The Sonoma County District Attorney yesterday fined an engineering firm and vineyard-management company for their role in unloosing an unknown quantity of slurry into the Dry Creek in Healdsburg during a vineyard replant. Together, the companies were fined $74,500 after getting two violations from the county Agricultural Commissioner’s Office related to the project. According to a statement from DA Jill Ravitch, the Ag Commish issued a permit in Oct. 2014 “on a project with steep slopes to replant a vineyard,” on land owned by Robert Covert and Mary Roy (they were not cited in the civil complaint). That December, a big storm prompted a big landslide on the property, and the Ag Commish found that “plans that would have protected runoff from leaving the property were not followed,” and cited the firms. The investigation found that the subsequent slurry from the landslide was directed towards Dry Creek, according to a release from the DA’s office, “although it is unknown how much slurry entered the creek.” The Ag Commish then okayed “stabilization plans to keep the hillside at the site stable,” but the firms failed to follow those temporary plans, “and made permanent repairs to the project.” That earned them a second violation, and a referral to the DA.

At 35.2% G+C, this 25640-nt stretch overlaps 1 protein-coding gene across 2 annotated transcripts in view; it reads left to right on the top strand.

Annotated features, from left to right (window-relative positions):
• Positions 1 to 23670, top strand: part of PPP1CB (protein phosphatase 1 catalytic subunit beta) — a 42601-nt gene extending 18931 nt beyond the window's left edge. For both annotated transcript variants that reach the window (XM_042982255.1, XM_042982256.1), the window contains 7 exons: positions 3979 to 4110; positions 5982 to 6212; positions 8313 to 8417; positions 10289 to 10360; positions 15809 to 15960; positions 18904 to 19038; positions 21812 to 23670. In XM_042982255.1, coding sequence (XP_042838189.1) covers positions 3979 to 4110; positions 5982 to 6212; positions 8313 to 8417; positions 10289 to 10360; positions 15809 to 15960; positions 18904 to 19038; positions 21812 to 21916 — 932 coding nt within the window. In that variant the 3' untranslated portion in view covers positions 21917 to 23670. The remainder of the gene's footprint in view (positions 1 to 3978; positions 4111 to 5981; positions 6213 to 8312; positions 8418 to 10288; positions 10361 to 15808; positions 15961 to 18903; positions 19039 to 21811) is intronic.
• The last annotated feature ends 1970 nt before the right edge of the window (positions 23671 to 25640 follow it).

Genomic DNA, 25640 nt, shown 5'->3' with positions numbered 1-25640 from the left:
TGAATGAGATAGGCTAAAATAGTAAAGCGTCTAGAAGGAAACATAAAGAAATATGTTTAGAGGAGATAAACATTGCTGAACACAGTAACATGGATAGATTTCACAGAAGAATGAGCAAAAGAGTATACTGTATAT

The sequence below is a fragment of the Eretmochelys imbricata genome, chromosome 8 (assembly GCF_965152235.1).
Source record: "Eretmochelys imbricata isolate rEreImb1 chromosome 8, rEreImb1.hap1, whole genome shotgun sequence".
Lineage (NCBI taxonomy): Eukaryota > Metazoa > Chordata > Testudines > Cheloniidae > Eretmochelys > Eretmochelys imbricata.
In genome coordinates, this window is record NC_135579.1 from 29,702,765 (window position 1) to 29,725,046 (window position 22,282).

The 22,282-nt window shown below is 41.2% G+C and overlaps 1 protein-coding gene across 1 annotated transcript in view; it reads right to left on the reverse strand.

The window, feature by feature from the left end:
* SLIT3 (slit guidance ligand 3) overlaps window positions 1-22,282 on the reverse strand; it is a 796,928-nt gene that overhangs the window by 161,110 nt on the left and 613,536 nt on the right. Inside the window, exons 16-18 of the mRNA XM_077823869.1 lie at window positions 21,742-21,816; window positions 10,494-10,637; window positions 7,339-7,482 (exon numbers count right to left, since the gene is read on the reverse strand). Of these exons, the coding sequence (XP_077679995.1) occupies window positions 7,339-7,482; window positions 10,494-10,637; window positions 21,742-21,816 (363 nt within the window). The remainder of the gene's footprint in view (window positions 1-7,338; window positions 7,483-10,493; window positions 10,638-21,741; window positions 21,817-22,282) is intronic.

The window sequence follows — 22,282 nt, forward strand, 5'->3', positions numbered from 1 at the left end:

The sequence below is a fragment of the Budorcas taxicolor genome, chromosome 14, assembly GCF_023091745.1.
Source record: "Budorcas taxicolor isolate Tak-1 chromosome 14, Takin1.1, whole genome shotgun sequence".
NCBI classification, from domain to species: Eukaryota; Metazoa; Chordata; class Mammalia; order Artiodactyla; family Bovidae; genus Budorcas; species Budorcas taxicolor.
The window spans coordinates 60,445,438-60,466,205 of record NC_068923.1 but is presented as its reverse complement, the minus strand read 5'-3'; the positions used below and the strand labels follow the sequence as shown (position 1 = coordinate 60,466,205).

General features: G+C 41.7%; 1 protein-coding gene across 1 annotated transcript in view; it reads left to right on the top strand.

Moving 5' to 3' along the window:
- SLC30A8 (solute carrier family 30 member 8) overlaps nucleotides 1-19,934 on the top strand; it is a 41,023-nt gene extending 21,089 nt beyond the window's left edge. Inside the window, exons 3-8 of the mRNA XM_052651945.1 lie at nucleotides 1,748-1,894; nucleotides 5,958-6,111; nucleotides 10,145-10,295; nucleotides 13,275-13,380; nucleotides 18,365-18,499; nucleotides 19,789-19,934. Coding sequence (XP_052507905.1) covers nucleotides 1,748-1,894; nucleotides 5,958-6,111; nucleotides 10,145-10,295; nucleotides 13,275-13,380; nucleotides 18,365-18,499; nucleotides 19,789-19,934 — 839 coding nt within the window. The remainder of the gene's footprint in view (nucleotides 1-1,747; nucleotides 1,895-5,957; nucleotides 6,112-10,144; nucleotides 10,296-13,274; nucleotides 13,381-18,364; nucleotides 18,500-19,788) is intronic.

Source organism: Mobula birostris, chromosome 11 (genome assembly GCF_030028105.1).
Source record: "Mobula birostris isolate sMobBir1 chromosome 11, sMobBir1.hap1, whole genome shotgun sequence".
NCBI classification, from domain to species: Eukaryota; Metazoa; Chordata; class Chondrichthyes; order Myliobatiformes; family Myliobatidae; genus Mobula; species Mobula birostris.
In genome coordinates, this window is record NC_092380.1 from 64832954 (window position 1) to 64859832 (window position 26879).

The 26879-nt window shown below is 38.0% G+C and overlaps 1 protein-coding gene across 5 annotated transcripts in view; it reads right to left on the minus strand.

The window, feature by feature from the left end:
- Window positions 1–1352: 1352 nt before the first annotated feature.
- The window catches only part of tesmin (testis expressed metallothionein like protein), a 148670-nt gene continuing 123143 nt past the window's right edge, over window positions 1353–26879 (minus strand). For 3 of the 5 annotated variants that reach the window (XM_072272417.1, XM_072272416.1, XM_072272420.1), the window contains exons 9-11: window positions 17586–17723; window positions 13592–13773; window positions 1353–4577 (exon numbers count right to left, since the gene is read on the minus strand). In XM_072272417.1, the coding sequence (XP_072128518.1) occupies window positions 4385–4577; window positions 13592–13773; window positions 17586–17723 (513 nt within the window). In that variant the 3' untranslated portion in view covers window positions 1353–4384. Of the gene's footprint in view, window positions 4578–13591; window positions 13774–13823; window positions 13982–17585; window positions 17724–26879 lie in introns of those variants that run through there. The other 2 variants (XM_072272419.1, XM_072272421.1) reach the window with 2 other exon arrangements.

About a year later, in November 2015, the DA filed unlawful business practice and water pollution charges against the defendants, who “agreed to resolve the case,” according to the Feb. 3 release. Along with the fines, “each will be subject to a 10-year injunction prohibiting violations of environmental protection laws,” according to the DA, which doped out the fines thusly: Valdez & Sons Vineyard Management agreed to pay “approximately $50,000 in civil penalties, restitution and costs while Kelder Engineering agreed to pay $24,500 in civil penalties, restitution and costs. Restitution will go to the Russian Riverkeeper for equipment and monitoring of the Dry Creek and Russian River watersheds and to the Sonoma County Fish and Wildlife Propagation Fund.”
There were a bunch of folks involved in the investigation, from the Ag Commish’s office, state Fish and Wildlife, the Regional Water Quality Control Board. The federal National Oceanic and Atmospheric Administration provided support from a fluvial geomorphologist, which, let’s face it, is a rather cool-sounding job title.